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Re: [vox-tech] How to check for data coming in STDIN
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Re: [vox-tech] How to check for data coming in STDIN

On Thu, Jun 21, 2001 at 09:50:02AM -0500, Jay Strauss wrote:
> Actually, I don't get it (well I get it enough to use in my code, but...)
> -t  Filehandle is opened to a tty.
> What does this mean?  I suppose I don't understand what a "tty" is.  I'd
> think "-t" would return a 0 if I wasn't piping something in on STDIN, vs
> returning a 1 when no STDIN

Well, as I mentioned before, there's no such thing as 'no STDIN'
unless you explicitly close it from within the program.  When you
start it without piping, you certainly still have STDIN - the tty.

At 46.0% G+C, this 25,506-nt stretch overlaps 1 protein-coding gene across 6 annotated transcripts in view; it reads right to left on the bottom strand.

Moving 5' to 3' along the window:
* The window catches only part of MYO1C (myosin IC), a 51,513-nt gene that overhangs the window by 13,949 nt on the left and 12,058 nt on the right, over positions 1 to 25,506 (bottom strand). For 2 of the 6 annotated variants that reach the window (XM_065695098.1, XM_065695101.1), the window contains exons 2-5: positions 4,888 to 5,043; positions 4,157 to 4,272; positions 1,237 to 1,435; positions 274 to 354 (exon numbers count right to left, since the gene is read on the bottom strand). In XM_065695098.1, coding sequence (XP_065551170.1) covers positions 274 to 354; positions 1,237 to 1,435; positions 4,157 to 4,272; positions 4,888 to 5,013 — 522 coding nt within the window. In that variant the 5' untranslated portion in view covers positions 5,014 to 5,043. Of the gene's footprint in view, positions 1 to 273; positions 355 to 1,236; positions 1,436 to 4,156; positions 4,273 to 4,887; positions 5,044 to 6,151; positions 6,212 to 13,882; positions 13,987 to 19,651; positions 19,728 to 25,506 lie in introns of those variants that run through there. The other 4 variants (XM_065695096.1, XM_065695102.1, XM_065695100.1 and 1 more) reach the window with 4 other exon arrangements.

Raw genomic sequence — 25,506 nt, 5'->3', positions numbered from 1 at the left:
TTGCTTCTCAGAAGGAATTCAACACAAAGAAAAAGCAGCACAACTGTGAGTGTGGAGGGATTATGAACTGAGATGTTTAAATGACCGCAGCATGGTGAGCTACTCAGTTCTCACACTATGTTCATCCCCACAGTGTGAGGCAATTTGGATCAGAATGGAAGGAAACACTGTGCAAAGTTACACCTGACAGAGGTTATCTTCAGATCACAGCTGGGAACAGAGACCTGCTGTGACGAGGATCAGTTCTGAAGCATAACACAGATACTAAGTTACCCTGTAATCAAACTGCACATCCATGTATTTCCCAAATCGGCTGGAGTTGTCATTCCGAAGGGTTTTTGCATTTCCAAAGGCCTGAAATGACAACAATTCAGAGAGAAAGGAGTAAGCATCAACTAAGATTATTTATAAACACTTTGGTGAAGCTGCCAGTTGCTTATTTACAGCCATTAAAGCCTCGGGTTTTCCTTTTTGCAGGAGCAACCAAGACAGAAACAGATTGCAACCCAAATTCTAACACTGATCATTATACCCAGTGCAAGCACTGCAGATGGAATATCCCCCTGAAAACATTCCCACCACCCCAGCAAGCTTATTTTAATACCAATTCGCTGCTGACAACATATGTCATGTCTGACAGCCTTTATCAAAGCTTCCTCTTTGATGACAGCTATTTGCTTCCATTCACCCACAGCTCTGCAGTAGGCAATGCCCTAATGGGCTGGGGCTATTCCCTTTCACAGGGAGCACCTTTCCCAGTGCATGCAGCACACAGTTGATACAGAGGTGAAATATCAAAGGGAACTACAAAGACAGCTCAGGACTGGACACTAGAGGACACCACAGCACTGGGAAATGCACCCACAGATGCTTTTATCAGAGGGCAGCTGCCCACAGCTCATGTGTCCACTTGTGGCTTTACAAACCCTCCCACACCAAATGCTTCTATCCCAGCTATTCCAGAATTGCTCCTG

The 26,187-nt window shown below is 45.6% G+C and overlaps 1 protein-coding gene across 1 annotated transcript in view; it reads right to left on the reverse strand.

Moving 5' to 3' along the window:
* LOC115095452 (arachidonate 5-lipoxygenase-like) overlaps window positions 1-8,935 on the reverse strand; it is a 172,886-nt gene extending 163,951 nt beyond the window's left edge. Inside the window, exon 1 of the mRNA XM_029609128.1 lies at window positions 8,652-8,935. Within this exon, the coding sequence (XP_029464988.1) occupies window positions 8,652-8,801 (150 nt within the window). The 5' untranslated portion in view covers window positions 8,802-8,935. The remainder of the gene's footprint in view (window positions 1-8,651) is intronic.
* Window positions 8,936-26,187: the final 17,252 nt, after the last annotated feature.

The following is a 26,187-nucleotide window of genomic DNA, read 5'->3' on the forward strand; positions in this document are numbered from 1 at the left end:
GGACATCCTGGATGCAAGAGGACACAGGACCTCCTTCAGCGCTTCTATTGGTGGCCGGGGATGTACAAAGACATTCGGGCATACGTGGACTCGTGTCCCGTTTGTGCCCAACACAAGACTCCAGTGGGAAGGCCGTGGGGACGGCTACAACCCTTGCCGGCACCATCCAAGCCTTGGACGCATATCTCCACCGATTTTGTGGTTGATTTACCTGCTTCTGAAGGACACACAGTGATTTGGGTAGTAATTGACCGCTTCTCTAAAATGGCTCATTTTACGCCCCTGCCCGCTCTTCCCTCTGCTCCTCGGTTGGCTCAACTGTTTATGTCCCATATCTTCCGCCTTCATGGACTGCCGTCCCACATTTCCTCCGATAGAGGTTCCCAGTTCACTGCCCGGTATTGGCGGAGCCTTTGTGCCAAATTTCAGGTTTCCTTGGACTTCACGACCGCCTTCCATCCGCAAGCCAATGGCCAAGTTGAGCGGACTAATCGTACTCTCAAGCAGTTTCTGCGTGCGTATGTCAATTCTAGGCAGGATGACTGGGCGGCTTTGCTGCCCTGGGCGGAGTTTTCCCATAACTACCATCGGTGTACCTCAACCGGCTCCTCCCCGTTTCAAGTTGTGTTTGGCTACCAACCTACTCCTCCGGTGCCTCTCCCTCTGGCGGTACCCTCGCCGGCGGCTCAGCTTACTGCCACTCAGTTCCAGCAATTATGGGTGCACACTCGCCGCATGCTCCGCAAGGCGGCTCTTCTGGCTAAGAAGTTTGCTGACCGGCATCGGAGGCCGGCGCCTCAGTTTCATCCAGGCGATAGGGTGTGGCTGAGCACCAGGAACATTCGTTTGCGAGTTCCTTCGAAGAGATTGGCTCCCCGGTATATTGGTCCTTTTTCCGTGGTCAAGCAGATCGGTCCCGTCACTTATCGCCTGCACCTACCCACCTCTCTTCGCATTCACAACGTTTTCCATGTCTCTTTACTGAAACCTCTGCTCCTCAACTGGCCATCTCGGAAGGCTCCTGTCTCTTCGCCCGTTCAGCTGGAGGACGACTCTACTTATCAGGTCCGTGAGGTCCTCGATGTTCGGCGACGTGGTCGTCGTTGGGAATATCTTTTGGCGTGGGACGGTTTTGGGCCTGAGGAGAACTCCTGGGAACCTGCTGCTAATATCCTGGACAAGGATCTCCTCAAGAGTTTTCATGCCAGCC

A tty is actually an archaic abbreviation that isn't really used in
it's original meaning - teletype (I believe - someone correct me
otherwise).  These were 'dumb' terminals that just knew how to accept
and display text, and communicate with a 'smarter' server.  Linux of
course is full of terminals (or more accurately, terminal emulators),
and these are what get called ttys now.  The tty is essentially your
console, xterm, or whatever.

So whenever you invoke a program from the console without specifying a
redirection, your stdin, stdout, and stderr are all connected to that
console, which by definition is a tty.  But pipes and file
redirections are not ttys since they're not the console.  So -t
returns true when STDIN is the console, and false otherwise.


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